Bleedin’ Louboutin (Prologue)

Blood under shoe

They say the moment you are about to die, your life suddenly flashes before your eyes. Like a quick summary of what sucks, and what rocks,  all that has ever been monumental to you slides by within those few seconds while the weak throbbing of your failing heart serves as a soundtrack.

But I think they lied. Whoever “they” may be because when I first got the call that my Dad died, my life didn’t flash before my eyes. It didn’t happen when I attended the first two formal dinners hosted by our own Patreco Inc and Servace Oil. It didn’t happen on my wedding day, neither when I had the twins, nor tonight. Tonight of all nights, why isn’t my life flashing before my eyes? Because at each one of all these moments, I felt like I was dying. Right here, right now, I feel the same.

How did we get here? A minute ago, I was in my tight tight jeans, and comfy sneaks, strolling to class from the cafeteria telling Jide just how amazing it feels, to be finally submitting our final thesis, telling him how much I missed Nigeria, and that I couldn’t wait to go home.

“You sure about that? Jide asked, with his  brows arched, and lips slightly curved. Meaning he didn’t believe me

” look Jide, nothing feels better than being back home. Can’t wait to talk to my dad!” just the thought of my dad got me super excited.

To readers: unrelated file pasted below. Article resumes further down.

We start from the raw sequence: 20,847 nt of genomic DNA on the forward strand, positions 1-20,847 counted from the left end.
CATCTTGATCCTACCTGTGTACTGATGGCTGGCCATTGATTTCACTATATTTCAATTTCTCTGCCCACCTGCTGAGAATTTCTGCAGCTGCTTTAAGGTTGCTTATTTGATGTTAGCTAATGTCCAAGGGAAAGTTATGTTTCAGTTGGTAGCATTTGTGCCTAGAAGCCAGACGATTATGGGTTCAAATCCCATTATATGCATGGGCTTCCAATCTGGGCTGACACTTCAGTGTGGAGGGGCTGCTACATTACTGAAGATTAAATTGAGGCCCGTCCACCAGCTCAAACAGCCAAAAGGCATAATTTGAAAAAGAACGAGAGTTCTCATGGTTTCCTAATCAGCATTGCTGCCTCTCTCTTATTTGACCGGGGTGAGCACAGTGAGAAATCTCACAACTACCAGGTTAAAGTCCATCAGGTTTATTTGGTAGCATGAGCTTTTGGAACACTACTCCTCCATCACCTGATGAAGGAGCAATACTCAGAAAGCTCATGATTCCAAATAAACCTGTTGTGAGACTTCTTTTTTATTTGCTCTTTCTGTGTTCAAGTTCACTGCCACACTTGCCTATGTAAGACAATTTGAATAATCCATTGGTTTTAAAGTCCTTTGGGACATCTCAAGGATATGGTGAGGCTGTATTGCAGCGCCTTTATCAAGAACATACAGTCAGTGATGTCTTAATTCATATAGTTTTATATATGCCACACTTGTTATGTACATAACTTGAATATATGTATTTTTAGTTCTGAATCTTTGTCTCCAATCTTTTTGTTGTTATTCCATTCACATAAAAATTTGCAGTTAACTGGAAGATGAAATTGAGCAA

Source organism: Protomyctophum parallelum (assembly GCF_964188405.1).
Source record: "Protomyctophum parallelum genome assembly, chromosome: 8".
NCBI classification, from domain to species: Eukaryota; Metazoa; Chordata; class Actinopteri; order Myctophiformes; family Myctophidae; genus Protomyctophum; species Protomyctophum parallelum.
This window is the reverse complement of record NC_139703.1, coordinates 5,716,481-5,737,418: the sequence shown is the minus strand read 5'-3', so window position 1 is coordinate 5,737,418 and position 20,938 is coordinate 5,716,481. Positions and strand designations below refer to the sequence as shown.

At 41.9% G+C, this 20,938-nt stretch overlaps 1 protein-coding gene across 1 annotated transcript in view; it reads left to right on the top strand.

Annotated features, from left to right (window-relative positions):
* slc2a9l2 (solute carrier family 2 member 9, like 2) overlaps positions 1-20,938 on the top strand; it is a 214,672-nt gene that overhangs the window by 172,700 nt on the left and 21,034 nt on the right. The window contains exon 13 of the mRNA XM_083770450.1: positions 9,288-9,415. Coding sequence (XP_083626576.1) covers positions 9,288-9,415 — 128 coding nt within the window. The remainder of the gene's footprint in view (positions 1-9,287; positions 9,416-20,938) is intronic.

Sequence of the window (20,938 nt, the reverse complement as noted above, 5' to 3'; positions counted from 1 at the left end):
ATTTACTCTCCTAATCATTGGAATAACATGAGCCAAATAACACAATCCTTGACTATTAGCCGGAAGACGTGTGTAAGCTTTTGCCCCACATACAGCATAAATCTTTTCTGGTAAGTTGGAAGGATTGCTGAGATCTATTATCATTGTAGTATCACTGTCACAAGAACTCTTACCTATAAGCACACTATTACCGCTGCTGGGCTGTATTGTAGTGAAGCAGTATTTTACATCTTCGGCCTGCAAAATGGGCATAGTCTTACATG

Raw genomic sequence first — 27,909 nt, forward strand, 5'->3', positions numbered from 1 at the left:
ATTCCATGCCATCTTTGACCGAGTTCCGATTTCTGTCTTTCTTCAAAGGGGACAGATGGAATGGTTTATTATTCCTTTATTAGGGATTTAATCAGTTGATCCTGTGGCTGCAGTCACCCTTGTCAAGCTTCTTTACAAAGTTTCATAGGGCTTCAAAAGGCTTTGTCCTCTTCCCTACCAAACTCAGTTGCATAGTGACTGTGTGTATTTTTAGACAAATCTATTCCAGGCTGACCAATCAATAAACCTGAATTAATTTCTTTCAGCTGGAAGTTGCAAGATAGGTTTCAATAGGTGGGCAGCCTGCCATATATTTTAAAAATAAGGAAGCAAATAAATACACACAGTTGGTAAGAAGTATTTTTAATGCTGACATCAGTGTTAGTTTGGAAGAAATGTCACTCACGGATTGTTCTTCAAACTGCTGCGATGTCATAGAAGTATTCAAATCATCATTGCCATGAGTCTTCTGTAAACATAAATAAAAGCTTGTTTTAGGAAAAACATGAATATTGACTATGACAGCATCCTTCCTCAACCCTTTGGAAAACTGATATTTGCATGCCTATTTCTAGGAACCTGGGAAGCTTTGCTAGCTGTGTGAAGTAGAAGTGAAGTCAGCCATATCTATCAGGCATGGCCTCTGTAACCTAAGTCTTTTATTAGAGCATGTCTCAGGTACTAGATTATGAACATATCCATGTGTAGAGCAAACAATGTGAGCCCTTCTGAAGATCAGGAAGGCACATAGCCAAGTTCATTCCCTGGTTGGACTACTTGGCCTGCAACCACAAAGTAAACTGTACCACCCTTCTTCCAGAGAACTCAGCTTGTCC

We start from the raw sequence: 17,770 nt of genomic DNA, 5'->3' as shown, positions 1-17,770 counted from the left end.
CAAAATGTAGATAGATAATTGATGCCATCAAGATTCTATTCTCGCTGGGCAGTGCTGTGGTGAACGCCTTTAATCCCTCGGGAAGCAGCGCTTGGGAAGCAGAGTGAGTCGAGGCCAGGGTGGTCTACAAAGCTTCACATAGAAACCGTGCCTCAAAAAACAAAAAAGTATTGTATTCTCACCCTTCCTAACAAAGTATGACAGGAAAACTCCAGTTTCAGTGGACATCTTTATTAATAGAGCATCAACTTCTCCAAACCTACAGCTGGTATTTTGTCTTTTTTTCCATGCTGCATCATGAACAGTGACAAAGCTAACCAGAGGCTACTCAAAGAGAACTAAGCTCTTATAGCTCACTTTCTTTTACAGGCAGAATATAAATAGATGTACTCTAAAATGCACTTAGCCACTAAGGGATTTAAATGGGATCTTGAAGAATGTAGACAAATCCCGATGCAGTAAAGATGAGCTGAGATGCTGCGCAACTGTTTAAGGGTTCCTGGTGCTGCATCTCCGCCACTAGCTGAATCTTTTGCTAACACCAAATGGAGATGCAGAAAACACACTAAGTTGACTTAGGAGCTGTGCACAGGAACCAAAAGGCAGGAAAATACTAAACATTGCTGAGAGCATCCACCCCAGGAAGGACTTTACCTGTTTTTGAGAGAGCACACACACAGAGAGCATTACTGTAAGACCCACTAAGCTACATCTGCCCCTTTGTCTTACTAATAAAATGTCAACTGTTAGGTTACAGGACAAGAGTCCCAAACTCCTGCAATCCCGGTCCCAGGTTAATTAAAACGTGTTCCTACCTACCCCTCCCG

” you spoke with your dad this morning,” he said

” come on,I mean real time! Seeing him face to face… ” I snapped

” ha-ha! Got ya!” he laughed. Then continued ” come to think of it, this time last year, you couldn’t wait to leave our – er – what did you call it?” paused, thinking then continues ” yeah… our forsaken Naija”

“Whoa! Don’t be dramatic. I said that?”

” can remember vividly. You were uspet from speaking with your mum, and you said something about the subsidy removal affecting your dad’s company,”

” oh yeah, that was the day our flights were confirmed.” I smiled, relieving the memories of how excited I was when I found out my masters program was to begin 3rd of June and Jide had won the scholarship too.

“Yeah… so, you see humans can’t be satisfied? last year, you couldn’t wait to jet out of Nigeria. Today, you can’t wait to leave halifax.” he shook his head, and pulled me off the walkway, towards his motorcycle which got me thinking, my dad would go ballistic if he found out I have been biking all around halifax, Canada. Oh, how I missed that man.

” no, don’t say that.” I countered, as I fastened the helmet beneath my chin..

” the truth is, Canada is amazing. people here are nice, and you can get doughnuts of every flavour, everywhere you turn… but honestly, I wish I had prepared for the weather by spending a day or two in a walk in freezer.

“You clown!” Jide burst out laughing, then said seriously ” you are totally right. I swear, I can’t wait to be back home too!” he said, starting his bike, and we zoomed off to our off campus apartment.